The obvious purpose of these proposals was the instigation of a confrontation between Pericles and the people; this event, indeed, would come about a few years later. In command of an Athenian army Pericles crossed to Euboea and then rushed back to face the enemy in Attica.
According to Plutarch, after assuming the leadership of Athens, "he was no longer the same man as before, nor alike submissive to the people and ready to yield and give in to the desires of the multitude as a steersman to the breezes".
He himself died of the plague in the autumn of BC. There, far from exercising a jealous surveillance over each other, we do not feel called upon to be angry with our neighbour for doing what he likes, or even to indulge in those injurious looks which cannot fail to be offensive, although they inflict no positive penalty.
According to Athanasios G. Pericles thought and acted swiftly.
He was soon reelected, but he took no new initiatives before his death in autumn Pericles's general policy was finally approved by the ostracism of Thucydides in The sculptor Pheidias q.
After the bodies have been laid in the earth, a man chosen by the state, of approved wisdom and eminent reputation, pronounces over them an appropriate panegyric; after which all retire. Against this fear is our chief safeguard, teaching us to obey the magistrates and the laws, particularly such as regard the protection of the injured, whether they are actually on the statute book, or belong to that code which, although unwritten, yet cannot be broken without acknowledged disgrace.
Eminently fitted for a public career, Pericles chose to follow the example of Cleisthenes and advocate a more advanced democracy.
If peace with Persia did not end the alliance, it may have ended the annual tribute paid to that treasury. The Athenians demanded their immediate surrender, but after the Battle of CoroneaPericles was forced to concede the loss of Boeotia in order to recover the prisoners taken in that battle.
The policy of war with Persia was abandoned and a formal peace probably made. Visit Website Did you know?In his History of the Peloponnesian War, Thucydides makes clear what a disaster Pericles’ death was for Athens in that those who came after him desired to be popular rather than effective and, in so doing, doomed the city to ruin.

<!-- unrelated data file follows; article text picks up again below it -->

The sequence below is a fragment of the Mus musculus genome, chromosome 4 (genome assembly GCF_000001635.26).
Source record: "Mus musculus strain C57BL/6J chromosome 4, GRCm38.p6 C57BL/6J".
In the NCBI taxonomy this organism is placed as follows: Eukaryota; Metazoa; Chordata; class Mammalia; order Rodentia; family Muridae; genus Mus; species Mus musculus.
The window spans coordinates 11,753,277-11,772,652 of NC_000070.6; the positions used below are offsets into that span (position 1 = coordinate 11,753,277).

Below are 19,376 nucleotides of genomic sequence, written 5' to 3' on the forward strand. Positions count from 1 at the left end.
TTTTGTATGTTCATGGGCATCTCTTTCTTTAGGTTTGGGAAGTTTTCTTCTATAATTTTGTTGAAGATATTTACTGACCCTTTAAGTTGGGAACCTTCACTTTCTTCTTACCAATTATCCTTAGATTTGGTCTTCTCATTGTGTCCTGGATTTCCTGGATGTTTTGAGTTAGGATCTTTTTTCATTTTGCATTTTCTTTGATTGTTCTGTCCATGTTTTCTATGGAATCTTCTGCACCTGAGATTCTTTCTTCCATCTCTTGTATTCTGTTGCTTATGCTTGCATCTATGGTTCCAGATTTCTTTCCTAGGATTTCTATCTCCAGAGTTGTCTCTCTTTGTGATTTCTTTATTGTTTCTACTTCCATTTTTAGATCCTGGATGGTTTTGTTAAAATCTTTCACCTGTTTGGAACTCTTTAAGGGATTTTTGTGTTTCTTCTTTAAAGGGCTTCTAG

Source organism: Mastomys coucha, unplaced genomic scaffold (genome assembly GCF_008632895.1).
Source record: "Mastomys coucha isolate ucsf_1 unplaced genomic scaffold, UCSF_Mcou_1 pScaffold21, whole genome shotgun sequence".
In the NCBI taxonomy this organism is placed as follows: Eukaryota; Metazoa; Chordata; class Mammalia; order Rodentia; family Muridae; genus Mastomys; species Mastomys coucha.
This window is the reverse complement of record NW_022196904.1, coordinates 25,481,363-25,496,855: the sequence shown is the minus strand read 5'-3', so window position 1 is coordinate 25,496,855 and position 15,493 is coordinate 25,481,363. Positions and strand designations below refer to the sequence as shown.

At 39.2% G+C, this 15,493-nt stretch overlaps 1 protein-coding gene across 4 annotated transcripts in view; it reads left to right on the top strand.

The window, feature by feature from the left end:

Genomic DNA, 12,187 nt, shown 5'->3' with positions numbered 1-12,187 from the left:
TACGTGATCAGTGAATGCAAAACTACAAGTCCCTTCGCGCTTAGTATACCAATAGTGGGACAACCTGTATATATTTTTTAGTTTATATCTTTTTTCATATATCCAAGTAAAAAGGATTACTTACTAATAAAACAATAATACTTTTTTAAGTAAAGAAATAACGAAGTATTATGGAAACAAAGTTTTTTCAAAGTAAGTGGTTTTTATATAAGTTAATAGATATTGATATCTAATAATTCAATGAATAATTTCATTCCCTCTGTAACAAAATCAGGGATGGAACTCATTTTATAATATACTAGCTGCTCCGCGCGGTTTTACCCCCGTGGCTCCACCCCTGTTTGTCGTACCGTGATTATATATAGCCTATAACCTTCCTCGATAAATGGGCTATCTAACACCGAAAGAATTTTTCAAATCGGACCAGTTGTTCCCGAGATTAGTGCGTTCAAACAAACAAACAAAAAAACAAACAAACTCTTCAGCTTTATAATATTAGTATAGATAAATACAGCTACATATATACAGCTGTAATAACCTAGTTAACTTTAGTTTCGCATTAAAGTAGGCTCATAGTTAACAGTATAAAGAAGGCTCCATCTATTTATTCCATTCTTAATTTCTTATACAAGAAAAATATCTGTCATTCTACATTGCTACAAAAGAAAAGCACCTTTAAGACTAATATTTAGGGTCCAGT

Even though Thucydides admired and supported Pericles, there is no reason to conclude that his claims are simply a form of bias.
The great statesman Pericles was credited with bringing Athens into its "golden age", at a pinnacle of culture, wealth, and influence that few other cultures have achieved in history.
Under Pericles. Through his mother Agariste, Pericles was a member of the Alcmeonids, a powerful family in Athens, who claimed descent from Nestor (king of Pylos in The Odyssey) Ancient History Sourcebook. Fordham University. Web. Monoson, S. Sara.
"Remembering Pericles. Pericles was born in BC into a wealthy political family. His learnings from his family members and his teachers influenced him in such a way that he became one. In his home policy Pericles carried out more fully Ephialtes' project of making the Athenian people truly selfgoverning.
His chief innovation was the introduction of payment from the public treasury for state service. Chief of all, he provided a remuneration of 1 tp 2 obols a day for the jurymen, probably in The period from to is in fact often referred to as the Age of Pericles in Ancient Greek history.
Over the course of his leadership, Pericles organized the construction of the Acropolis and.Download